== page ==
Review: X-Factor #246 by Peter David & Paul Davidson

X-Factor #246
Short Story

Written by: Peter David
Art by by: Paul Davidson
Coloring by Rachelle Rosenberg
Lettering by: VC’s Cory Petit

Published by: Marvel
Cover Price: $2.99

Note: This review is for the digital version of the comic available from Marvel
Comics on Comixology

Warning! This review contains quite a few spoilers!

One of the reasons that Peter David has long been my favorite comic writer is that he has no problem smashing the status quo of books he writes. Even in the midst of this long run on X-Factor, he still has plenty of surprises to throw at the reader. The last 5 issues of X-Factor were called Breaking Points and showed the team practically crumbling apart. Breaking Points was an excellent arc, but it was emotionally exhausting. Going into this issue and knowing it featured Pip the Troll, I was expecting something pretty light-hearted and done-in-one leading into whatever fresh hell PAD will be putting his characters through in the lead up to issue 250. And as usual, PAD shattered my expectations…

Summary (contains spoilers): The issue starts with a woman (Vera) getting mugged in an alleyway, when her attacker is suddenly confronted by Pip the Troll, who declares that he’s got a “nose for trouble and a fist for noses”

He proceeds to beat up the assailant and then takes the victim out for a drink, convincing her that he’s Tyrion from Game of Thrones. They go to a nearby bar where Pip is the resident Norm. The women freaks out and says her attacker is still following them.

Pip heads outside to check it out, and we find out that is was all a ruse, and “the mugger” is named Wendell and was in on it with Pip the whole time to help him pick up women. Wendell then tells him that he overheard some guys saying “X-Factor will fall tonight.” Even though it’s Pip’s night off, he feels drawn to help his co-workers. He says that Earth brings out the worst in him, which is the what most people consider good behavior. He puts Vera in a cab and goes off to save the day.

Pip ends up stealing a cab of his own after the driver calls him an Oompa-Loompa. He reflects on his time with the team and how he has protected them from the cranks. On time, a woman came in trying to get the team to do a seance to contact her dead husband. He uses what seems to be “cosmic attunement” to reveal to her that the guy faked his own death and went to the Bayshore Paradise hotel with some other woman. He says that he solves five or six cases like this a month and puts the money in the petty cash box. According to Pip, “I keep the place running. I protect them. I am X-Factor. It’s just that nobody knows it.”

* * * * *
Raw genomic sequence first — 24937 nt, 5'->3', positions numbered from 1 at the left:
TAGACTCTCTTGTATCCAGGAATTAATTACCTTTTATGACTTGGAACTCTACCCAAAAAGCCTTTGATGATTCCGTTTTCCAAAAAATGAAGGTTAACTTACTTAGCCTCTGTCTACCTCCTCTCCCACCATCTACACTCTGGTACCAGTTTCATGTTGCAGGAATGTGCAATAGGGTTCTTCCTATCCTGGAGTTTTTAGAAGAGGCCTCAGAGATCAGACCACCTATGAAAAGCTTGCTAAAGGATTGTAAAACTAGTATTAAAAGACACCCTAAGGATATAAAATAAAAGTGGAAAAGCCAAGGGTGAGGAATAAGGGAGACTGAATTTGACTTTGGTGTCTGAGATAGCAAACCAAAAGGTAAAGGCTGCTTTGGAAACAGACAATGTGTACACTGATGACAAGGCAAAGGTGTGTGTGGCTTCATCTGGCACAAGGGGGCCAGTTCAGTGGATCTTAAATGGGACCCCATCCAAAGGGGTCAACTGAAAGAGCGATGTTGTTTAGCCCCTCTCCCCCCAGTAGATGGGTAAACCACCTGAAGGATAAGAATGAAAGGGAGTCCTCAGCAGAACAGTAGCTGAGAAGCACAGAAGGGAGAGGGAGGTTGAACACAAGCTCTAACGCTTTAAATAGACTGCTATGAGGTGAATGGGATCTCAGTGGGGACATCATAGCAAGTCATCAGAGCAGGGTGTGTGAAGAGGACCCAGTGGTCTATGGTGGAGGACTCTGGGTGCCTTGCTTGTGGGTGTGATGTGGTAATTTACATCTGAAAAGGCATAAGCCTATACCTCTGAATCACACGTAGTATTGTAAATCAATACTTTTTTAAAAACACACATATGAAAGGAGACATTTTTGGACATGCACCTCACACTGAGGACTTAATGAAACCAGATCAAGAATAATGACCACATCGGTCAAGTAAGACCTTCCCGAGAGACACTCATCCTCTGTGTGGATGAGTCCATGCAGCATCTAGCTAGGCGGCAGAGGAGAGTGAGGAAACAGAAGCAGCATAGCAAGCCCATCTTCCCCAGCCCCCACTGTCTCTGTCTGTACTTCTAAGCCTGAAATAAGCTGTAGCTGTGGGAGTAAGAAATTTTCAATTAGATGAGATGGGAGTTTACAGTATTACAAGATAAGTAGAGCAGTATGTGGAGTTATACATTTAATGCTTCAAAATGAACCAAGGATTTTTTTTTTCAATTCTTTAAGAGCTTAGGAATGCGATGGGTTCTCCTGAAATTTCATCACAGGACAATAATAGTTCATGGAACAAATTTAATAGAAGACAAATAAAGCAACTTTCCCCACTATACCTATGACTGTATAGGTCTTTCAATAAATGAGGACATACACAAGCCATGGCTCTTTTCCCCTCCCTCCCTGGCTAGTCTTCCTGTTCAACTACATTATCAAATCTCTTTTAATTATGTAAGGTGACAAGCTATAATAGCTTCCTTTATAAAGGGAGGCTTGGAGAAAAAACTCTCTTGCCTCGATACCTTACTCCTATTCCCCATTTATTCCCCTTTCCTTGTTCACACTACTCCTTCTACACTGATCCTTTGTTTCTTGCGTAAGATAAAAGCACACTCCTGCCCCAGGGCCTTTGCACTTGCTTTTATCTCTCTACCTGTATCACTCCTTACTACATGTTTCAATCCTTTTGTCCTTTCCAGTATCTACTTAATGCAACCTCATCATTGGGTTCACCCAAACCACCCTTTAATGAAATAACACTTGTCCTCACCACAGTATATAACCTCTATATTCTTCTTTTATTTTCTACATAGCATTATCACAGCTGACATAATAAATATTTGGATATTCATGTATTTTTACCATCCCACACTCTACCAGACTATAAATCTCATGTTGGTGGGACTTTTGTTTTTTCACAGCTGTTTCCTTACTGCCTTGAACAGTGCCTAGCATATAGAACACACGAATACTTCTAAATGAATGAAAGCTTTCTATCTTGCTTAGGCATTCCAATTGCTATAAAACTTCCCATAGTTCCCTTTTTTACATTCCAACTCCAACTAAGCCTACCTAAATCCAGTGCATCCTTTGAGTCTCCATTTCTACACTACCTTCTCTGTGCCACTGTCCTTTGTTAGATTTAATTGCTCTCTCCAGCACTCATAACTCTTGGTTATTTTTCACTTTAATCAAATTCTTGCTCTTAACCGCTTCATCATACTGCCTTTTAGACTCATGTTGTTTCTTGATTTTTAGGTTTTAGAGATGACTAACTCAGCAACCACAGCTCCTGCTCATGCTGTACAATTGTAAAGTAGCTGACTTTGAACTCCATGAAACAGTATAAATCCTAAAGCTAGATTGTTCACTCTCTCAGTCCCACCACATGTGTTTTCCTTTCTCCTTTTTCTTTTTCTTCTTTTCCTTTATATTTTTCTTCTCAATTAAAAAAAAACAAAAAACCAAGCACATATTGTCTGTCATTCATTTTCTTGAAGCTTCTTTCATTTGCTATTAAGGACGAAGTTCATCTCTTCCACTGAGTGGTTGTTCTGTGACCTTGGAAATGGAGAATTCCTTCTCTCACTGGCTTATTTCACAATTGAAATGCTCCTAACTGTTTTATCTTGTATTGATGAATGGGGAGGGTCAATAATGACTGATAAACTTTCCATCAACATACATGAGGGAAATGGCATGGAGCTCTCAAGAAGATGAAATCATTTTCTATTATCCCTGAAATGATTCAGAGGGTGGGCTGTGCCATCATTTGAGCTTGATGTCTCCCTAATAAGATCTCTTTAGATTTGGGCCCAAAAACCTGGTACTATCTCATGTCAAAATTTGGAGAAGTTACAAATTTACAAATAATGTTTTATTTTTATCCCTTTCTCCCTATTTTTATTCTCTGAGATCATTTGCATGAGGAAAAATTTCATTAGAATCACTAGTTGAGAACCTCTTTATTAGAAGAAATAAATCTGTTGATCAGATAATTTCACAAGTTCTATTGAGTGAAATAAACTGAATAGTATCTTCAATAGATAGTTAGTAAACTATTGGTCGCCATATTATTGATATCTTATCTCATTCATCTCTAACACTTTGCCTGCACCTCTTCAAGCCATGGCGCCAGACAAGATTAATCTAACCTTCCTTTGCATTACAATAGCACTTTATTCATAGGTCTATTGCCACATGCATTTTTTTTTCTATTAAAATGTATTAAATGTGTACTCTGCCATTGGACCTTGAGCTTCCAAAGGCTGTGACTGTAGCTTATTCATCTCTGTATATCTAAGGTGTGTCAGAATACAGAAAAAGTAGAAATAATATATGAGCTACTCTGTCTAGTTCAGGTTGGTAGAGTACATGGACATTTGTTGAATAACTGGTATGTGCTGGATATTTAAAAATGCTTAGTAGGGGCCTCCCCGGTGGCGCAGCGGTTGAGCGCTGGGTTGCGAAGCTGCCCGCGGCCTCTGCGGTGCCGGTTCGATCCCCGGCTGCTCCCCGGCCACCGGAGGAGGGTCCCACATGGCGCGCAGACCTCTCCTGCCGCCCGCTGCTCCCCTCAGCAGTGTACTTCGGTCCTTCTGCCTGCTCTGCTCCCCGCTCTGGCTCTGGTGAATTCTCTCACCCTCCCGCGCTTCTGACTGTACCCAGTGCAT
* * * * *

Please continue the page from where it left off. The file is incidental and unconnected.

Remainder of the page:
Another time, the Friends of Humanity sent in some Foot Clan rejects to take down X-Factor, and Pip used booby traps to take hem all out.

Pip arrives at X-Factor HQ to find Vera is there. She pulls out a gun, says “X-Factor will fall!” and shoots Pip in the head.

Review: I loved that this issue opened up with a very noir scene. One of the things that jumped out at me when PAD did the Madrox mini-series way back in 2004 was how seamlessly he blended noir into the superhero genre. X-Factor has sort of gotten away from that over the years, so it was nice to see that back in this issue.

PAD did a great job of showing how Pip feels about his new team and how he reflects on his adventures with Adam Warlock and Gamora. It was never quite clear why Pip stayed around X-Factor until this issue. I loved the team shot they used; Paul Davidson really captured the team perfectly:

The end of this issue completely threw me for a loop. PAD had me so distracted by Pip’s stories, that I didn’t even realize I was at the end of the comic until it happened. I love when I finish a comic and scream realizing that I have to wait a few weeks to find out what happened next.

Going by Comicvine, Paul Davidson has done a few random issues of X-Factor during the last few years. I hope he does a lot more work on this series. Like I said last time I reviewed X-Factor back in issue 233 my only real complaint about X-Factor is that the art seems to be very inconsistent from issue to issue. Paul Davidson’s work here was great, and I would like to see him on this book much more often.

I did kind of feel that this book was a little too fast a read, but honestly most of that was because I was really drawn into it and real curious where it was going, so don’t take that as a real complaint.  This was just another great issue of one of Marvel’s best and underrated series.   Next time you complain about paying 4 bucks for a comic you don’t even really like, put it back on the shelf, grab X-Factor instead.  You’ll thank me later!

Final Score: 9.0 – X-Factor doesn’t get a lot of attention, but month after month it is Marvel’s most consistently well-written comic. This issue wasn’t what I was expecting it to be, but that doesn’t take away from it being a terrific issue.

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